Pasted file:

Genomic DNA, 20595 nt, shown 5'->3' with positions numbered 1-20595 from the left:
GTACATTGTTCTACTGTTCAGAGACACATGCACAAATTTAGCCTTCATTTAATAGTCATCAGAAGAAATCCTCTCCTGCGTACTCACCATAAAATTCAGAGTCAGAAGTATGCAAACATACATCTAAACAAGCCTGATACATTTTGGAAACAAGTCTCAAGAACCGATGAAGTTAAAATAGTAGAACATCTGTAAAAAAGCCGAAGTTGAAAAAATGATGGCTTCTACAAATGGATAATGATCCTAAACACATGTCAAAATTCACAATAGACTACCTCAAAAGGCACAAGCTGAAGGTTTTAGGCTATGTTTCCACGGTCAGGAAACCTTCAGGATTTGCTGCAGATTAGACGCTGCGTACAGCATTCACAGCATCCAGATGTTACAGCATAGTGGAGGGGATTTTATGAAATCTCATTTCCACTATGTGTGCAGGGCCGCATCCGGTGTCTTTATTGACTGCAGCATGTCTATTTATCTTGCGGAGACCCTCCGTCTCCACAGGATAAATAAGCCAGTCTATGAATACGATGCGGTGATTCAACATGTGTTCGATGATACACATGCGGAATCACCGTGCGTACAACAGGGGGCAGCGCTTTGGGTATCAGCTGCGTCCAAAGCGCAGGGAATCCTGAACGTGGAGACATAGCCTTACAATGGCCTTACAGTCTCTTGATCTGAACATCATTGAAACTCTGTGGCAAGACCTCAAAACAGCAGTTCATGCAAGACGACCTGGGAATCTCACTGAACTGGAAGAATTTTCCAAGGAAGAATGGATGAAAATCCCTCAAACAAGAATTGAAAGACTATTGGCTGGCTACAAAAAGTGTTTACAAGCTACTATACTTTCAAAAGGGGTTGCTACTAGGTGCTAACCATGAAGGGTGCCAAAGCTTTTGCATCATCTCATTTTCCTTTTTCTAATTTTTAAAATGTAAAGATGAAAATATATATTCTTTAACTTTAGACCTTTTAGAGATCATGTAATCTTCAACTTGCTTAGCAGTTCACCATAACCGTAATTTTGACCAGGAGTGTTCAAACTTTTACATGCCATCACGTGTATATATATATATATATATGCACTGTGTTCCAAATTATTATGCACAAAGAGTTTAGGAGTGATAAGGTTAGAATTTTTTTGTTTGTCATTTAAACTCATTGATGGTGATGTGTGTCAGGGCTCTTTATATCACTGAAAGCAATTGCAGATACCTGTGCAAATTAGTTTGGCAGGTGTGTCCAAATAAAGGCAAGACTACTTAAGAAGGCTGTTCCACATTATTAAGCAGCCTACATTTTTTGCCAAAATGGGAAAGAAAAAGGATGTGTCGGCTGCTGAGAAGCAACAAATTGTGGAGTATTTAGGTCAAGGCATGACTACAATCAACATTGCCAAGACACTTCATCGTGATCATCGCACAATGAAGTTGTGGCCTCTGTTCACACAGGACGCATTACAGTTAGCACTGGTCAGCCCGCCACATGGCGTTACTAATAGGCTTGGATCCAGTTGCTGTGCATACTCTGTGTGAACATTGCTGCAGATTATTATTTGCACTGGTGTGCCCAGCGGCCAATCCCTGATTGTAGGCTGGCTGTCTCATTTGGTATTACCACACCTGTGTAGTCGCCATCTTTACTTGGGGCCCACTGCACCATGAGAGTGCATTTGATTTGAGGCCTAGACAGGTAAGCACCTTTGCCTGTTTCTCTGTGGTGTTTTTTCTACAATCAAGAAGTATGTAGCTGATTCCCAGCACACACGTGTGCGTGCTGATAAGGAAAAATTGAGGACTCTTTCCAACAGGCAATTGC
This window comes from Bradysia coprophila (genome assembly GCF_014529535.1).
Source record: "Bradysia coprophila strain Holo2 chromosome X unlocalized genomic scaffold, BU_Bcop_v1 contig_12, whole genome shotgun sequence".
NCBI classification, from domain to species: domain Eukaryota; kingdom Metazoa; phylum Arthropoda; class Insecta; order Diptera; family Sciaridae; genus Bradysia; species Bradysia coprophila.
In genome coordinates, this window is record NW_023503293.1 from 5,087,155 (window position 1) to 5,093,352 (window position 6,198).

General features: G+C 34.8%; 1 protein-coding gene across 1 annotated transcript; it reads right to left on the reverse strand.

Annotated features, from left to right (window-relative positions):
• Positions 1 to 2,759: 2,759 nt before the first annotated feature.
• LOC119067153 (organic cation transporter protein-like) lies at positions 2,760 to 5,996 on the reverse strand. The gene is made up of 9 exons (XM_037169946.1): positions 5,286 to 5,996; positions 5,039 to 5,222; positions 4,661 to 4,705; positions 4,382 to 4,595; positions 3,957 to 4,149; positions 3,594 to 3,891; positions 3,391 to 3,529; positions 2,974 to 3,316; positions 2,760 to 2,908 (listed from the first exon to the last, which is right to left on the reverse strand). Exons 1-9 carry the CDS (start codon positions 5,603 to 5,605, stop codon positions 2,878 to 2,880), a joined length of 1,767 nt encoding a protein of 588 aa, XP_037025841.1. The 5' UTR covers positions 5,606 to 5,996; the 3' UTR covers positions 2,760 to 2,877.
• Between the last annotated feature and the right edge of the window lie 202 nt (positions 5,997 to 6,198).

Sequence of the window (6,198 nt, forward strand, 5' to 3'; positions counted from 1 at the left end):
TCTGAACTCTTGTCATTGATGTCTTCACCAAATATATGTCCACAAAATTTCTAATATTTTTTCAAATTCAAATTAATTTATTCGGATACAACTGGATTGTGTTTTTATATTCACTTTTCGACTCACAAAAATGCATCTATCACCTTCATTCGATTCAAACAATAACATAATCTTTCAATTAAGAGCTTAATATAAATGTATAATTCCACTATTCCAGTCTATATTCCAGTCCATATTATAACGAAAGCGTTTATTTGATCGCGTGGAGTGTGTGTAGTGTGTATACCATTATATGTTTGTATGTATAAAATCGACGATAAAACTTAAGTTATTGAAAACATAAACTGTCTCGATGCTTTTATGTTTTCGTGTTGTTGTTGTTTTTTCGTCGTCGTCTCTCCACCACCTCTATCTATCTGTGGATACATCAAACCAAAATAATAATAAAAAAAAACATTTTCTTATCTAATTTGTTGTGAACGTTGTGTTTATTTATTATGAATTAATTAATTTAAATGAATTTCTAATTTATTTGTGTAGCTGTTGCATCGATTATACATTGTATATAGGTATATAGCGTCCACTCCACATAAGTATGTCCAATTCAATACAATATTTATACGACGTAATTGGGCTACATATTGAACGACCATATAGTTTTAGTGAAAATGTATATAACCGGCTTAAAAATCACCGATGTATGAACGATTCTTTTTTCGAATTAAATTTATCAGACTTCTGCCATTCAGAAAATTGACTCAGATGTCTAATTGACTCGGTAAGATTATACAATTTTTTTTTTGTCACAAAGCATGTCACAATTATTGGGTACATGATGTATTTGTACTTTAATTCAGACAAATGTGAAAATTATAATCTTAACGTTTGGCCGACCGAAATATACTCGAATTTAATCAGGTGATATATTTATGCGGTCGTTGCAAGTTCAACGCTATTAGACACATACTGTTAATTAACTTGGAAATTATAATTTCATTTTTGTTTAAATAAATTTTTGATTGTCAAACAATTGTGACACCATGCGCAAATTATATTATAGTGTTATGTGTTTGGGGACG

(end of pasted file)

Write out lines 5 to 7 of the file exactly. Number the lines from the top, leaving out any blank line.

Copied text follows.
NCBI classification, from domain to species: domain Eukaryota; kingdom Metazoa; phylum Arthropoda; class Insecta; order Diptera; family Sciaridae; genus Bradysia; species Bradysia coprophila.
In genome coordinates, this window is record NW_023503293.1 from 5,087,155 (window position 1) to 5,093,352 (window position 6,198).

General features: G+C 34.8%; 1 protein-coding gene across 1 annotated transcript; it reads right to left on the reverse strand.